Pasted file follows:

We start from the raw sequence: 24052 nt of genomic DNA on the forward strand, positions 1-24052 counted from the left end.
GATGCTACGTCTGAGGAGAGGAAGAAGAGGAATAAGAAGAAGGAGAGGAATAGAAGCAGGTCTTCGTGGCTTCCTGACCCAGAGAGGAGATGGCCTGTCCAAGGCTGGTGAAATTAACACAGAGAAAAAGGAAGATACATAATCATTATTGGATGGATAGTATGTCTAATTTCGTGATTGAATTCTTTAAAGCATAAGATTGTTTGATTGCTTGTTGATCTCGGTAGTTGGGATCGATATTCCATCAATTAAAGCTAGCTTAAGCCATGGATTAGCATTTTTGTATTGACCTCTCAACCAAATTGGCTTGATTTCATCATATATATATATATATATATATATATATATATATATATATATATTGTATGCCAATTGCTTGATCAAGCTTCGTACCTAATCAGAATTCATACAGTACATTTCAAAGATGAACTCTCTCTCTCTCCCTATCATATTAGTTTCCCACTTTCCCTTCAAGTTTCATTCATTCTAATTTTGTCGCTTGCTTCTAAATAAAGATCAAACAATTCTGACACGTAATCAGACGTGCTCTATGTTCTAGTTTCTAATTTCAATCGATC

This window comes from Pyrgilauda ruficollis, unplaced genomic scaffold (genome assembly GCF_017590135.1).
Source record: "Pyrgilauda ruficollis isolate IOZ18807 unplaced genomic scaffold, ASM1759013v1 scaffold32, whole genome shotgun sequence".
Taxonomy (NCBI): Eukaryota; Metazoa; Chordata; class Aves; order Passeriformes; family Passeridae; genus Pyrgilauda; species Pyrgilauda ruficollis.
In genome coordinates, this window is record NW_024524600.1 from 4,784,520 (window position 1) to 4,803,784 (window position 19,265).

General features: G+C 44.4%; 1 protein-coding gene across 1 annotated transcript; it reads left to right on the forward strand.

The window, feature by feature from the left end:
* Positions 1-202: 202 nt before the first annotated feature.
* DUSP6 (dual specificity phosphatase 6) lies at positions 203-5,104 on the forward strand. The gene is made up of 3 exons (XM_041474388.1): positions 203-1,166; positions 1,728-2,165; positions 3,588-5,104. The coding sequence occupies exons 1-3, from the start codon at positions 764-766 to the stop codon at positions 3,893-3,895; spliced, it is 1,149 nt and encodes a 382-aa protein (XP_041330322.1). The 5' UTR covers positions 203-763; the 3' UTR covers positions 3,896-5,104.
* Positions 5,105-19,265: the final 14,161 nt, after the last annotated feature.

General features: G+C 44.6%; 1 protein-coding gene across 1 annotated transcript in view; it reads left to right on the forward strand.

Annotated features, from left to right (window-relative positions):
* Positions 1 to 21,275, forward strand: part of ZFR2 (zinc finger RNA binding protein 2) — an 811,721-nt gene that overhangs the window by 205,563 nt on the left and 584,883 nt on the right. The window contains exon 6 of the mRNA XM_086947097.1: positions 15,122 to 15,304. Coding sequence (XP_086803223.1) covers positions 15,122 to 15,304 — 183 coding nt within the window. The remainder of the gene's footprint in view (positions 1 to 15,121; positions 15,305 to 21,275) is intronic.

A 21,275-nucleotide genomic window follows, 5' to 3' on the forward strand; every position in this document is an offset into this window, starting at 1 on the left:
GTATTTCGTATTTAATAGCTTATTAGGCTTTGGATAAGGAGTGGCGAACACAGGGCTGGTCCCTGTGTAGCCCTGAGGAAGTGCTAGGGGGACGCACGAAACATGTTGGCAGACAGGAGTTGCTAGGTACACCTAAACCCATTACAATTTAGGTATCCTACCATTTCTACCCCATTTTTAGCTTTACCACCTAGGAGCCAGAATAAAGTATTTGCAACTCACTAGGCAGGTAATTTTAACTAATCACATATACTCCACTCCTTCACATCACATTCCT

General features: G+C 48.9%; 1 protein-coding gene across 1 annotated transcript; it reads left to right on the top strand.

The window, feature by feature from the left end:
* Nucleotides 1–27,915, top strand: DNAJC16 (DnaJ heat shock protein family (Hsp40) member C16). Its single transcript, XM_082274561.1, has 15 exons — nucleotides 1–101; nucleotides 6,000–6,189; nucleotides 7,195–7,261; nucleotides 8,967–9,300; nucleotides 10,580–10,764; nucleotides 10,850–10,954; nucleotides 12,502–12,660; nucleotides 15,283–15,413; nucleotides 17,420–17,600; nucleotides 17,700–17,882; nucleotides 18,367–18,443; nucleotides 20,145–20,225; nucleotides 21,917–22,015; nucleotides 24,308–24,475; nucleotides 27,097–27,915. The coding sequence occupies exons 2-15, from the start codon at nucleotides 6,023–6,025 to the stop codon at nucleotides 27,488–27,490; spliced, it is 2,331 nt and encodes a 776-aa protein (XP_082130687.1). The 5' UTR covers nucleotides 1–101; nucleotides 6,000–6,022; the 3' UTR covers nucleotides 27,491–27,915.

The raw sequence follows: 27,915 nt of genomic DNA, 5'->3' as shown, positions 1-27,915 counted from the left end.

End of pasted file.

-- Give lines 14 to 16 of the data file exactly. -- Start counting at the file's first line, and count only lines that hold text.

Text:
* Positions 1 to 21,275, forward strand: part of ZFR2 (zinc finger RNA binding protein 2) — an 811,721-nt gene that overhangs the window by 205,563 nt on the left and 584,883 nt on the right. The window contains exon 6 of the mRNA XM_086947097.1: positions 15,122 to 15,304. Coding sequence (XP_086803223.1) covers positions 15,122 to 15,304 — 183 coding nt within the window. The remainder of the gene's footprint in view (positions 1 to 15,121; positions 15,305 to 21,275) is intronic.

A 21,275-nucleotide genomic window follows, 5' to 3' on the forward strand; every position in this document is an offset into this window, starting at 1 on the left:
GTATTTCGTATTTAATAGCTTATTAGGCTTTGGATAAGGAGTGGCGAACACAGGGCTGGTCCCTGTGTAGCCCTGAGGAAGTGCTAGGGGGACGCACGAAACATGTTGGCAGACAGGAGTTGCTAGGTACACCTAAACCCATTACAATTTAGGTATCCTACCATTTCTACCCCATTTTTAGCTTTACCACCTAGGAGCCAGAATAAAGTATTTGCAACTCACTAGGCAGGTAATTTTAACTAATCACATATACTCCACTCCTTCACATCACATTCCT